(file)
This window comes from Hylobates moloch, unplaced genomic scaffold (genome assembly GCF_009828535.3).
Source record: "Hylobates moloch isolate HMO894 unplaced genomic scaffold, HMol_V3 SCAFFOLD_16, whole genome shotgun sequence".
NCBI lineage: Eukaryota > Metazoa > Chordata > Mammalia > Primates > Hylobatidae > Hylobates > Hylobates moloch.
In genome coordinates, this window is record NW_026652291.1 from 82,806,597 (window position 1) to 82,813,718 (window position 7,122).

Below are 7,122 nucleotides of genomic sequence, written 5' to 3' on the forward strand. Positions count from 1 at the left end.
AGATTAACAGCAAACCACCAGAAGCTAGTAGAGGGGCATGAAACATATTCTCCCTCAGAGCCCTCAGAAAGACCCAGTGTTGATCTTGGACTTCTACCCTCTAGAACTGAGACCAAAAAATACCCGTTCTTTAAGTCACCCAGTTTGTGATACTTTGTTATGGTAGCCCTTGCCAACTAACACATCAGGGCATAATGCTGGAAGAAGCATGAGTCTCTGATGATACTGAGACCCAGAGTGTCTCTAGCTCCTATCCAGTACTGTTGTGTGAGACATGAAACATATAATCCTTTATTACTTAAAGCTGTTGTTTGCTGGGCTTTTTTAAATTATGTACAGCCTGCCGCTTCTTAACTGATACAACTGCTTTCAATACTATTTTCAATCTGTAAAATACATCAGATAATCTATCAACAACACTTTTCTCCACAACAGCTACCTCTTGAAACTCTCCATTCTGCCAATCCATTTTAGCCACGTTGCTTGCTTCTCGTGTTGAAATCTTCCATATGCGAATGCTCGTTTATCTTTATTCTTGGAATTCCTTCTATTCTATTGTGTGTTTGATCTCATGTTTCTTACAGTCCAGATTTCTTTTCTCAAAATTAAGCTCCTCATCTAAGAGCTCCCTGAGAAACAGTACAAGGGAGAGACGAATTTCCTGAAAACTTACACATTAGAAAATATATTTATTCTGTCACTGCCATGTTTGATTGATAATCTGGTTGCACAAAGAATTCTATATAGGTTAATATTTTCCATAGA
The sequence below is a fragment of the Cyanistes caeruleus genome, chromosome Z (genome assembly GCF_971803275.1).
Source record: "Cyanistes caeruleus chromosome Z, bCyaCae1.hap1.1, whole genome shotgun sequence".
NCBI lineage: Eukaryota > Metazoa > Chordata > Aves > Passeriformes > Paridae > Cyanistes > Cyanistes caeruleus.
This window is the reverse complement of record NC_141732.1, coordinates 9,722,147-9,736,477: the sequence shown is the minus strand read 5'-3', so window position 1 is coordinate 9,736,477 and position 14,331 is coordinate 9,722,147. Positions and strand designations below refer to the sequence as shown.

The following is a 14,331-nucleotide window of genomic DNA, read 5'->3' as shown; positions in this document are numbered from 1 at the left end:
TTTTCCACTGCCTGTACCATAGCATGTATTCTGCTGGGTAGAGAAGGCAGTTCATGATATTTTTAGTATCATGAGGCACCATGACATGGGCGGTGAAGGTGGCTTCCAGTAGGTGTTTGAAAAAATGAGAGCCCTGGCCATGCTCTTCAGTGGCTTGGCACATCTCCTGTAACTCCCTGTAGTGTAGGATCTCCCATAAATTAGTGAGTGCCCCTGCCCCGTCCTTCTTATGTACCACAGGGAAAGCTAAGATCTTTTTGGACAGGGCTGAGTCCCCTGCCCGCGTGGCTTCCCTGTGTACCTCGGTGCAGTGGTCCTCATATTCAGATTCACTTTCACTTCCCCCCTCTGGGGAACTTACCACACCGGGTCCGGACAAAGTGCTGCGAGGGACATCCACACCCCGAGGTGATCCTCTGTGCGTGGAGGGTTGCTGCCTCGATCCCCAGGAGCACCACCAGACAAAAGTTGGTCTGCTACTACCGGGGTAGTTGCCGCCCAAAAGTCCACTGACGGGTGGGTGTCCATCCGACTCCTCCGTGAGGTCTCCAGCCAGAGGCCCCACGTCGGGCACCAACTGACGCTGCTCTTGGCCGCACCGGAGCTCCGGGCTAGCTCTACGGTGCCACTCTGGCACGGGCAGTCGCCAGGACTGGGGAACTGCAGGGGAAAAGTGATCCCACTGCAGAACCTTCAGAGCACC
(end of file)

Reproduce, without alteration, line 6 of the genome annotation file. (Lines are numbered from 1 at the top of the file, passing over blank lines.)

AGATTAACAGCAAACCACCAGAAGCTAGTAGAGGGGCATGAAACATATTCTCCCTCAGAGCCCTCAGAAAGACCCAGTGTTGATCTTGGACTTCTACCCTCTAGAACTGAGACCAAAAAATACCCGTTCTTTAAGTCACCCAGTTTGTGATACTTTGTTATGGTAGCCCTTGCCAACTAACACATCAGGGCATAATGCTGGAAGAAGCATGAGTCTCTGATGATACTGAGACCCAGAGTGTCTCTAGCTCCTATCCAGTACTGTTGTGTGAGACATGAAACATATAATCCTTTATTACTTAAAGCTGTTGTTTGCTGGGCTTTTTTAAATTATGTACAGCCTGCCGCTTCTTAACTGATACAACTGCTTTCAATACTATTTTCAATCTGTAAAATACATCAGATAATCTATCAACAACACTTTTCTCCACAACAGCTACCTCTTGAAACTCTCCATTCTGCCAATCCATTTTAGCCACGTTGCTTGCTTCTCGTGTTGAAATCTTCCATATGCGAATGCTCGTTTATCTTTATTCTTGGAATTCCTTCTATTCTATTGTGTGTTTGATCTCATGTTTCTTACAGTCCAGATTTCTTTTCTCAAAATTAAGCTCCTCATCTAAGAGCTCCCTGAGAAACAGTACAAGGGAGAGACGAATTTCCTGAAAACTTACACATTAGAAAATATATTTATTCTGTCACTGCCATGTTTGATTGATAATCTGGTTGCACAAAGAATTCTATATAGGTTAATATTTTCCATAGA